A megachurch in Dallas is pursuing what is expected to be the largest church expansion program in modern history.
First Baptist Church Dallas unveiled plans on Sunday for a $130 million campus in the downtown area that would compete with some of the most "architecturally stunning" buildings in its city.
"As I look around downtown Dallas, I see spectacular temples of commerce, of culture and of government – many new, some restored to former glory, and all intended to stand for generations. The Kingdom of God needs a home to equal them – a spiritual oasis in the middle of downtown," said Dr. Robert Jeffress, pastor of First Baptist Dallas.
The congregation voted Sunday to begin the massive capital campaign – which exceeds Lakewood Church in Houston's $120 million campus – for First Baptist's first new facility in over 100 years.
Church leaders say a new campus is "imperative" for the church's growth as worship services are near capacity, ministries are limited and their current fortress-like facility is uninviting to guests.
"The transformation of our campus will dramatically increase First Baptist's ability to minister to our city," the church states on its website.
First Baptist Church Dallas has grown in numbers and influence since its founding in the late 1800s, when attempts to plant a Baptist church failed countless times.
The congregation, however, has gone through a few periods of graying and smaller attendance numbers over the past few decades. Under Jeffress, who took up the church's leadership in 2007, the congregation has begun to grow again and there is a greater sense of urgency to reach the city and the next generation.
"First Baptist's building program is not an end in itself, it is a means to an end to better minister to and meet the needs of the community," said Jeffress. "Now more than ever, our church is firmly committed to spreading the message of God's love to transform lives and our City."
The newly proposed 1.5 million-square-foot campus is expected to be more open and accessible to the city as well as cater to young people. The campus will include a 3,000-seat worship center that incorporates every recent advancement in church design, a six-floor education building, recreation areas and a sky bridge made of glass that connects to the church's current sanctuary.
One of the more prominent features includes a large cross that will stand with high visibility on top of a water fountain – located outdoors – where public baptisms may also be held.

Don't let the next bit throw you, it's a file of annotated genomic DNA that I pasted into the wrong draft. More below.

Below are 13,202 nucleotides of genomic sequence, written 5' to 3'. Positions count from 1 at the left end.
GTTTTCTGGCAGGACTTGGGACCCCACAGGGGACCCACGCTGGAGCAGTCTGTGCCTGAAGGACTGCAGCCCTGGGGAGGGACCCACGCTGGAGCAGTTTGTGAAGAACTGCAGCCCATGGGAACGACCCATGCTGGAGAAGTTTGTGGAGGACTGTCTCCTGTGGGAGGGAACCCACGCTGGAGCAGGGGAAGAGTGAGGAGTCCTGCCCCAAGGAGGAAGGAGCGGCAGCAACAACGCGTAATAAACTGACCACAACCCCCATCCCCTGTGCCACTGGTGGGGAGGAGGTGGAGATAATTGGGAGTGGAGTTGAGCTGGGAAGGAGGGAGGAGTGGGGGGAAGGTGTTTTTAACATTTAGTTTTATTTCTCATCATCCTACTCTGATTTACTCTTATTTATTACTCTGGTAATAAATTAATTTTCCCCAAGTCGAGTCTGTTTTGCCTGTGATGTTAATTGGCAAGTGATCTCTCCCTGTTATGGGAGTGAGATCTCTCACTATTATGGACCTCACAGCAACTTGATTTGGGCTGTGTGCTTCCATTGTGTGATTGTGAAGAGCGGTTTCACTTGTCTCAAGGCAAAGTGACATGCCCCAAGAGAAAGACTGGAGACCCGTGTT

The design of the campus is filled with messages of the church. The elevated cross outdoors speaks of the primacy of the cross; the water fountain represents the word and the resurrection life of Christ; the glass concourse speak of openness, transparency and spiritual refreshment; and the connection to the current sanctuary emphasizes the church's heritage and the continuity of the congregation.
From the first impression to the last detail, the campus conveys the message that the "Gospel of Christ and the ministry of his church are as relevant and contemporary in the 21st century and beyond as they ever have been," the website states.
Despite the current economic challenges, church leaders say this is an opportune time to build with unprecedented potential savings in construction costs. For every dollar spent the church will receive up to $1.30 in value, they say. Families are being asked to make a three-year giving commitment.
Dallas Mayor Tom Leppert is a member of the congregation and has thrown his support behind the expansion. He noted that it furthers the revitalization of downtown Dallas, including the opening last month of the Dallas Center for the Performing Arts and ongoing construction of the Dallas Convention Center Hotel and Trinity River Project.
"This is a critical and important investment in downtown Dallas," Leppert said. "It will have an impact on this community and what we're trying to accomplish of creating more of an urban setting that is vibrant and exciting and brings people downtown. This is going to be exciting effort, not only in terms of Sunday but all the other different activities and what it will to contribute."
First Baptist leaders have planned for construction to begin in the fall of 2010.